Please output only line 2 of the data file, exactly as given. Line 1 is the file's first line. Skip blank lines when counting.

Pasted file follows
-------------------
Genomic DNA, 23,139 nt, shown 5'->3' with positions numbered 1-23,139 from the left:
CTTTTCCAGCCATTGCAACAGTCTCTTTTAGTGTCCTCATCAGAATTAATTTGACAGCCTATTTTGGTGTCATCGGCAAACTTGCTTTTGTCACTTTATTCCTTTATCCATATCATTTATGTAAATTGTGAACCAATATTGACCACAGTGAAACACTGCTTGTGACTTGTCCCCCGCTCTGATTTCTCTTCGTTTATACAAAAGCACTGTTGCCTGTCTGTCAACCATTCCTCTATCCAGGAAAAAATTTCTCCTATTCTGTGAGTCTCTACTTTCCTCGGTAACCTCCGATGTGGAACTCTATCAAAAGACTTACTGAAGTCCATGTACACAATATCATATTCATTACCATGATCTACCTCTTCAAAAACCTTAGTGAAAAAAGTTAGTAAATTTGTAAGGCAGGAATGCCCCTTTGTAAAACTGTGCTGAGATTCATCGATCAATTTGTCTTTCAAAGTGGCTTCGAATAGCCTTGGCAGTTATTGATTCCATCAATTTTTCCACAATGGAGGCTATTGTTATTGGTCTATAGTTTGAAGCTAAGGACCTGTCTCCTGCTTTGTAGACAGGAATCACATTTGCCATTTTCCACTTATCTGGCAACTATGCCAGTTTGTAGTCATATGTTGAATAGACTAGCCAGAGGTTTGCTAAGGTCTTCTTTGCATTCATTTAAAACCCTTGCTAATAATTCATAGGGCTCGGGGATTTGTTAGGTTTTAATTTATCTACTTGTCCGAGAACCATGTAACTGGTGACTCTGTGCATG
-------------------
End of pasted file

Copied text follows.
CTTTTCCAGCCATTGCAACAGTCTCTTTTAGTGTCCTCATCAGAATTAATTTGACAGCCTATTTTGGTGTCATCGGCAAACTTGCTTTTGTCACTTTATTCCTTTATCCATATCATTTATGTAAATTGTGAACCAATATTGACCACAGTGAAACACTGCTTGTGACTTGTCCCCCGCTCTGATTTCTCTTCGTTTATACAAAAGCACTGTTGCCTGTCTGTCAACCATTCCTCTATCCAGGAAAAAATTTCTCCTATTCTGTGAGTCTCTACTTTCCTCGGTAACCTCCGATGTGGAACTCTATCAAAAGACTTACTGAAGTCCATGTACACAATATCATATTCATTACCATGATCTACCTCTTCAAAAACCTTAGTGAAAAAAGTTAGTAAATTTGTAAGGCAGGAATGCCCCTTTGTAAAACTGTGCTGAGATTCATCGATCAATTTGTCTTTCAAAGTGGCTTCGAATAGCCTTGGCAGTTATTGATTCCATCAATTTTTCCACAATGGAGGCTATTGTTATTGGTCTATAGTTTGAAGCTAAGGACCTGTCTCCTGCTTTGTAGACAGGAATCACATTTGCCATTTTCCACTTATCTGGCAACTATGCCAGTTTGTAGTCATATGTTGAATAGACTAGCCAGAGGTTTGCTAAGGTCTTCTTTGCATTCATTTAAAACCCTTGCTAATAATTCATAGGGCTCGGGGATTTGTTAGGTTTTAATTTATCTACTTGTCCGAGAACCATGTAACTGGTGACTCTGTGCATG